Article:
In Finishing Drives, the UM Offense is about average, while the Maryland Defense is well below average. This matchup, also a simple average, gives a slight boost to the UM Offense. On the other side, the Maryland Offense is above average, while the UM Defense is about average. The net matchup is a slight advantage for Michigan in Finishing Drives.

Turnover Margin

Michigan has improved, but has yet to turn the corner with its Turnover Luck; whereas Maryland has had more good luck than bad this season. What this means is that Michigan’s actual turnover margin has significantly lagged expected turnover margin based on measurables (e.g. Fumbles and Passes Defended), and it’s been just the opposite for Maryland thus far. Setting luck aside however and just comparing the statistically-based expected turnover margin, Michigan is actually well above average (ranked #16), whereas Maryland has not created so many opportunities (ranked #33). The net difference amounts to about 1.9 PPG. Thus, the net matchup is a sizeable edge for Michigan in Turnover Margin.

Rushing Matchups

In going up against Maryland, Michigan almost manages to achieve a clean sweep. Indeed, Michigan captures a net advantage in five of the six Rushing matchups, with the exception being – as you may have guessed – Explosiveness. Most importantly though, Michigan captures the overall metric matchup. Here again is born UM’s best path to victory. So with that, on to the Rushing matchups.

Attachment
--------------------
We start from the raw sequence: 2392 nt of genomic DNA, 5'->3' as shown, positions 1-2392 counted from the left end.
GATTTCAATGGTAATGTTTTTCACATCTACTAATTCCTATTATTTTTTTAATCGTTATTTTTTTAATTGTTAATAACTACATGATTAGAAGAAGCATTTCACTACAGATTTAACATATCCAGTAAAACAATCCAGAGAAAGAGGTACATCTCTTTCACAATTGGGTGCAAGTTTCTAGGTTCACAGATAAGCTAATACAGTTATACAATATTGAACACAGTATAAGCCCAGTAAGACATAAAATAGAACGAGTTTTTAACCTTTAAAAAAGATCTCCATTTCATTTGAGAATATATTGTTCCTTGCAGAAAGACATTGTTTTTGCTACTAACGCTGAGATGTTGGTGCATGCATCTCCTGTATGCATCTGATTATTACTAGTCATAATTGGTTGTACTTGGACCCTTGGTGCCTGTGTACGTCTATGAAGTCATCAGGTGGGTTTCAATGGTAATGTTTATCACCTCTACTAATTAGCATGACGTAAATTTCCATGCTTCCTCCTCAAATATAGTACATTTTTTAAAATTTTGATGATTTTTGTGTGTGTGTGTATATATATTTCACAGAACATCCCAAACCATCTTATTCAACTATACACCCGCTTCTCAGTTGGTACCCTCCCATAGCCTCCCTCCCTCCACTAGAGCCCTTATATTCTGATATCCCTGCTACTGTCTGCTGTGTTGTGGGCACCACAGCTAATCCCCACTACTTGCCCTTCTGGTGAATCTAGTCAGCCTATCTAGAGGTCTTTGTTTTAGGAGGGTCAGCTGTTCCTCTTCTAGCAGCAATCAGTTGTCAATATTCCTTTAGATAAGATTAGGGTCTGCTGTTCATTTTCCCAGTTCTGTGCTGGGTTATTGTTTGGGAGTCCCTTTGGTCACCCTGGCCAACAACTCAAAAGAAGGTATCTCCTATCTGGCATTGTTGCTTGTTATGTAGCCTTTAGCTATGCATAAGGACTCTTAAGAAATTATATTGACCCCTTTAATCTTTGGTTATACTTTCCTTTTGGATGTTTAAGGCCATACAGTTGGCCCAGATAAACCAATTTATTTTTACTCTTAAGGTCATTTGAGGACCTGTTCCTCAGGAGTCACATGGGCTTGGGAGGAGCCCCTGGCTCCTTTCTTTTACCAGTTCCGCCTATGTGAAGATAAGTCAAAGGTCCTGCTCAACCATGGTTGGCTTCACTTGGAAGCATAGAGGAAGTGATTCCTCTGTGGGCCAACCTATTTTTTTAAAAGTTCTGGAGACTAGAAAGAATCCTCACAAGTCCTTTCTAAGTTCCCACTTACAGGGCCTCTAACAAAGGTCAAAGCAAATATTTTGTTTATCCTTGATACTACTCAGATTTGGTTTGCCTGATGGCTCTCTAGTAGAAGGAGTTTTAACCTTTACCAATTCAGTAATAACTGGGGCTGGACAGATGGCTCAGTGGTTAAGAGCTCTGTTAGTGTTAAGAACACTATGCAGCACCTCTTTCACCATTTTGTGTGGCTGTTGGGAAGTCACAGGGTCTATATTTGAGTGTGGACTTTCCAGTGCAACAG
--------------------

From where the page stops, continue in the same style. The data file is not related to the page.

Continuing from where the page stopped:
Rushing S&P+

The aggregate Rushing S&P+ metric is an uninverted metric, meaning that higher values correspond to both higher-ranked offenses and defenses. Remarkably, some way, the Michigan Offense is well above average (at #12, up from #21); but, the UMd Defense is about average, which leaves UM about the same. On the other side, the UMd Offense is above average, but the UM Defense is top ten, which knocks Maryland down to well below average. The net result is a considerable advantage for Michigan in the aggregate Rushing S&P+ metric.

Rushing Success Rate

In Rushing Success, the UM Offense is about average, while the Maryland Defense is below average, which boosts UM slightly. On the other side, the Maryland Offense is well below average, but the UM Defense is top ten (#9, down from #8). The net matchup in the end is still a sizeable advantage in Rushing Success for Michigan.

Rushing Explosiveness

In Rushing Explosiveness, the UM Offense is well above average, however the Maryland Defense is also well above average, which pulls the UM Offense down a good chunk. On the other side, the Maryland Offense is also well above average, while the UM Defense is well below average. In the end, Rushing IsoPPP (Explosiveness) favors Maryland by a sizeable margin.

Adjusted Line Yards

In Adjusted Line Yards, the UM Offense is well above average, while the UMd Defense is below average, which gives a slight boost to the UM Offense. Meanwhile, the UMd Offense is about average and the UM Defense is top ten, which knocks the UMd Offense down significantly. The net matchup result is considerable advantage for Michigan in Adjusted Line Yards.

Opportunity Rate

In Opportunity Rate, the UM Offense is about average, while the Maryland Defense is below average, giving a slight boost to the UM Offense. On the other side, the UMd Offense is about average, while the UM Defense is well above average, which takes the UMd Offense down a chunk. The net is a sizeable advantage for Michigan in Opportunity Rate.

Power Success Rate